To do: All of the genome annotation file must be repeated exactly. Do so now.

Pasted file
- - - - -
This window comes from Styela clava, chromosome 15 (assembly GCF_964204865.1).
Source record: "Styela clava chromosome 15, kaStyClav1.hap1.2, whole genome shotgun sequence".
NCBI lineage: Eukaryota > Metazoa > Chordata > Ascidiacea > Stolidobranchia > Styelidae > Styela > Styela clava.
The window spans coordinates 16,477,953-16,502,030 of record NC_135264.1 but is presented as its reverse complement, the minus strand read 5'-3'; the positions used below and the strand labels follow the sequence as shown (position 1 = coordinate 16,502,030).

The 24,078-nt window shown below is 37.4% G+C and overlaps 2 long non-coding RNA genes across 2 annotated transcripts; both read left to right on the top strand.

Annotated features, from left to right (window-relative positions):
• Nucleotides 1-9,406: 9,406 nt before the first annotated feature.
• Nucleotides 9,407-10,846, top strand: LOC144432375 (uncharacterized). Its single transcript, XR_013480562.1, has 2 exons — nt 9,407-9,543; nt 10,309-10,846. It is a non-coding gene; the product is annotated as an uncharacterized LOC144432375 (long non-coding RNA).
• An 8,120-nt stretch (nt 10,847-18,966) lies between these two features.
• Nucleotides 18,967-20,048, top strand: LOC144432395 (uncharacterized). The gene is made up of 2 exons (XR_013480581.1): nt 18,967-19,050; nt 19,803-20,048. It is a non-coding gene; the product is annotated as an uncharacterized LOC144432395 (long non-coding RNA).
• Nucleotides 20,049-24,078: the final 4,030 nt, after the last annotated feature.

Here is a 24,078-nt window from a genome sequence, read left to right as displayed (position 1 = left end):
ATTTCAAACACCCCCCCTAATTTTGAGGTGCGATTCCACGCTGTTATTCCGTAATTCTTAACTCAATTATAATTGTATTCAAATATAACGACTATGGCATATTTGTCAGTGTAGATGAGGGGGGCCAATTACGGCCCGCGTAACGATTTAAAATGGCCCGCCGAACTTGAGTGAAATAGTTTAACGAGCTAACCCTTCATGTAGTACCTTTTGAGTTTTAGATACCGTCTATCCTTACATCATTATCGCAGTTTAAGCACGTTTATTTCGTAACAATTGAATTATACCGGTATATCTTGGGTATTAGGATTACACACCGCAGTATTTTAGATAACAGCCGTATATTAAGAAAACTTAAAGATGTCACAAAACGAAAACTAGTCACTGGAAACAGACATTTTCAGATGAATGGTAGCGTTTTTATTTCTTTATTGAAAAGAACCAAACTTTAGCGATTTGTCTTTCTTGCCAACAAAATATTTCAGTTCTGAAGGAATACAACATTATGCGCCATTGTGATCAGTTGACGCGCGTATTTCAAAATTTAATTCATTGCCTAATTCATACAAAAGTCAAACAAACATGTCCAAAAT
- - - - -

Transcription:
This window comes from Styela clava, chromosome 15 (assembly GCF_964204865.1).
Source record: "Styela clava chromosome 15, kaStyClav1.hap1.2, whole genome shotgun sequence".
NCBI lineage: Eukaryota > Metazoa > Chordata > Ascidiacea > Stolidobranchia > Styelidae > Styela > Styela clava.
The window spans coordinates 16,477,953-16,502,030 of record NC_135264.1 but is presented as its reverse complement, the minus strand read 5'-3'; the positions used below and the strand labels follow the sequence as shown (position 1 = coordinate 16,502,030).

The 24,078-nt window shown below is 37.4% G+C and overlaps 2 long non-coding RNA genes across 2 annotated transcripts; both read left to right on the top strand.

Annotated features, from left to right (window-relative positions):
• Nucleotides 1-9,406: 9,406 nt before the first annotated feature.
• Nucleotides 9,407-10,846, top strand: LOC144432375 (uncharacterized). Its single transcript, XR_013480562.1, has 2 exons — nt 9,407-9,543; nt 10,309-10,846. It is a non-coding gene; the product is annotated as an uncharacterized LOC144432375 (long non-coding RNA).
• An 8,120-nt stretch (nt 10,847-18,966) lies between these two features.
• Nucleotides 18,967-20,048, top strand: LOC144432395 (uncharacterized). The gene is made up of 2 exons (XR_013480581.1): nt 18,967-19,050; nt 19,803-20,048. It is a non-coding gene; the product is annotated as an uncharacterized LOC144432395 (long non-coding RNA).
• Nucleotides 20,049-24,078: the final 4,030 nt, after the last annotated feature.

Here is a 24,078-nt window from a genome sequence, read left to right as displayed (position 1 = left end):
ATTTCAAACACCCCCCCTAATTTTGAGGTGCGATTCCACGCTGTTATTCCGTAATTCTTAACTCAATTATAATTGTATTCAAATATAACGACTATGGCATATTTGTCAGTGTAGATGAGGGGGGCCAATTACGGCCCGCGTAACGATTTAAAATGGCCCGCCGAACTTGAGTGAAATAGTTTAACGAGCTAACCCTTCATGTAGTACCTTTTGAGTTTTAGATACCGTCTATCCTTACATCATTATCGCAGTTTAAGCACGTTTATTTCGTAACAATTGAATTATACCGGTATATCTTGGGTATTAGGATTACACACCGCAGTATTTTAGATAACAGCCGTATATTAAGAAAACTTAAAGATGTCACAAAACGAAAACTAGTCACTGGAAACAGACATTTTCAGATGAATGGTAGCGTTTTTATTTCTTTATTGAAAAGAACCAAACTTTAGCGATTTGTCTTTCTTGCCAACAAAATATTTCAGTTCTGAAGGAATACAACATTATGCGCCATTGTGATCAGTTGACGCGCGTATTTCAAAATTTAATTCATTGCCTAATTCATACAAAAGTCAAACAAACATGTCCAAAAT